Here are some important characteristics to keep in mind about the Taxable Portfolio:

  1. Capital appreciation is the least important characteristic of this portfolio. This doesn't mean we don't care about it (because all investors do to some degree) but it does mean that we are less concerned about the day-to-day fluctuations of stock prices. Since the goal is to never sell (although I make occasional changes by eliminating or adding positions), a focus on capital appreciation doesn't mean a lot when it comes to the game plan.
  2. In the past year, I have typically focused on stocks that paid a qualified dividend because they qualify for the lower long-term capital gains tax rate vs. ordinary dividends which are taxed as ordinary income. This has become less important now that 2018 was John's first year of retirement. Changes in the tax brackets also support this approach because the ranges have been expanded and include basically all of their income in the 22% bracket. (Qualified dividends are subject to a 15% tax so the difference has become less-important).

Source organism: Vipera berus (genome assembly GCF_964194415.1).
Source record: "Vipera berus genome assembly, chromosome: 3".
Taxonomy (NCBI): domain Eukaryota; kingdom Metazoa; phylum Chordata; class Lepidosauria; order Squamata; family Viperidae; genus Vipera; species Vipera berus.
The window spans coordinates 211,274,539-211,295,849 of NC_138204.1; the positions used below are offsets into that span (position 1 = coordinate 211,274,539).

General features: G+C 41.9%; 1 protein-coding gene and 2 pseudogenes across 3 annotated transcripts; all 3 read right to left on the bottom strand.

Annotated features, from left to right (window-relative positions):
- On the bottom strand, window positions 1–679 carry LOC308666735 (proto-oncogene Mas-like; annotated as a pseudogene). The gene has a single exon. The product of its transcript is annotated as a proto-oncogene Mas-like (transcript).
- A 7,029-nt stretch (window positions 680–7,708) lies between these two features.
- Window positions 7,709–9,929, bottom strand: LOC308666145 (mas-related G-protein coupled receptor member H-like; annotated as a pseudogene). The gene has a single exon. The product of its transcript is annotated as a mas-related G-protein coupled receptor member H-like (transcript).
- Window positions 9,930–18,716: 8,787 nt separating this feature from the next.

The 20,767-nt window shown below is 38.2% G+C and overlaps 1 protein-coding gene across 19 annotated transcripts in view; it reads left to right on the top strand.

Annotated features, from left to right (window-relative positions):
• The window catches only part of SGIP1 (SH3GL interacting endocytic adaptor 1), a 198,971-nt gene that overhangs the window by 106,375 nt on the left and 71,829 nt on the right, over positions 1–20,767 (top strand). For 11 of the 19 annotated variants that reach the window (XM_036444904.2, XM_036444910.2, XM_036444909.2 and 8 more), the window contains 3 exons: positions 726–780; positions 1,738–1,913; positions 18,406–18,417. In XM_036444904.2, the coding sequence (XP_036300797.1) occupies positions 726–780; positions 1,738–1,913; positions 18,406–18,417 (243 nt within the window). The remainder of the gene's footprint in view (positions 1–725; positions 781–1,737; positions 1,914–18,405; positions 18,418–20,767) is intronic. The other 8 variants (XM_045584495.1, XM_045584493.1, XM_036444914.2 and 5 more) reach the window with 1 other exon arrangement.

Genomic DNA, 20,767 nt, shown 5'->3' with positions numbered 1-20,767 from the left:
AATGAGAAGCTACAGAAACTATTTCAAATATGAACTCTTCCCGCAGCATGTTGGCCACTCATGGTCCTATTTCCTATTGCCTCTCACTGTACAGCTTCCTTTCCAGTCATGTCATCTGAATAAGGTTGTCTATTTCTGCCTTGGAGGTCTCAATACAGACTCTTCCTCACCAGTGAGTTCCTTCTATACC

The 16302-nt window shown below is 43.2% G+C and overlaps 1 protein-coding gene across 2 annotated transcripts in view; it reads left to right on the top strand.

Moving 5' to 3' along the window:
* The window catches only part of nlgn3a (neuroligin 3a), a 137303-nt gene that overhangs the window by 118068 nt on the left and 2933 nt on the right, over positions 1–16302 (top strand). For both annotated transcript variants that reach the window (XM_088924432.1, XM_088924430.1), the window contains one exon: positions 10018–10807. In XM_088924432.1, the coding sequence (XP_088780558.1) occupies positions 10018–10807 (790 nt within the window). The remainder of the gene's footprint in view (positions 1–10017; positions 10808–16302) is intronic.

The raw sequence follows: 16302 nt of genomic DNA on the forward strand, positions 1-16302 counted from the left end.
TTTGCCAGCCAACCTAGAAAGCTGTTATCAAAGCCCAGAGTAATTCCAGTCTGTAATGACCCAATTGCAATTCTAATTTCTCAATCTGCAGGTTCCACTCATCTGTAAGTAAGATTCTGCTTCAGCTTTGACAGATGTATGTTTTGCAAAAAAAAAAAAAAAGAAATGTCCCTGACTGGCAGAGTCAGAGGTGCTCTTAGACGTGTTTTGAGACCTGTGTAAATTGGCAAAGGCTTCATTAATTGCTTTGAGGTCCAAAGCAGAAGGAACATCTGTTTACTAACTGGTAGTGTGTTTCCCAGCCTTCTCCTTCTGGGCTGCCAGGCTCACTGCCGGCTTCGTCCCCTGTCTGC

Fixed Income

I have chosen to separate the fixed income figures from the rest of the portfolio in order to avoid confusion which allows those reading to gain a better understanding of how John and Jane's Taxable Portfolio is generating interest and dividend income.

Certificates of deposit (CDs) are the primary recipient of these funds because we are looking for zero volatility and FDIC insured product. I have received feedback on investing directly into treasuries but haven't had the time to discuss this with my clients'. Some of the other funds I have tracked/watch include the following:

  • Vanguard Money Market Fund (VMMXX) - 2.30% 7-Day Yield
  • Charles Schwab Money Market Fund (SWVXX) - 2.17% 7-Day Yield
  • iShares 20+ Year Treasury Bond ETF (TLT) - 2.37% 30-Day Yield
  • Schwab Intermediate U.S. Treasury ETF (SCHR) - 2.33% 30-Day Yield
  • Schwab Short-Term U.S. Treasury ETF (SCHO) - 2.12% 30-Day Yield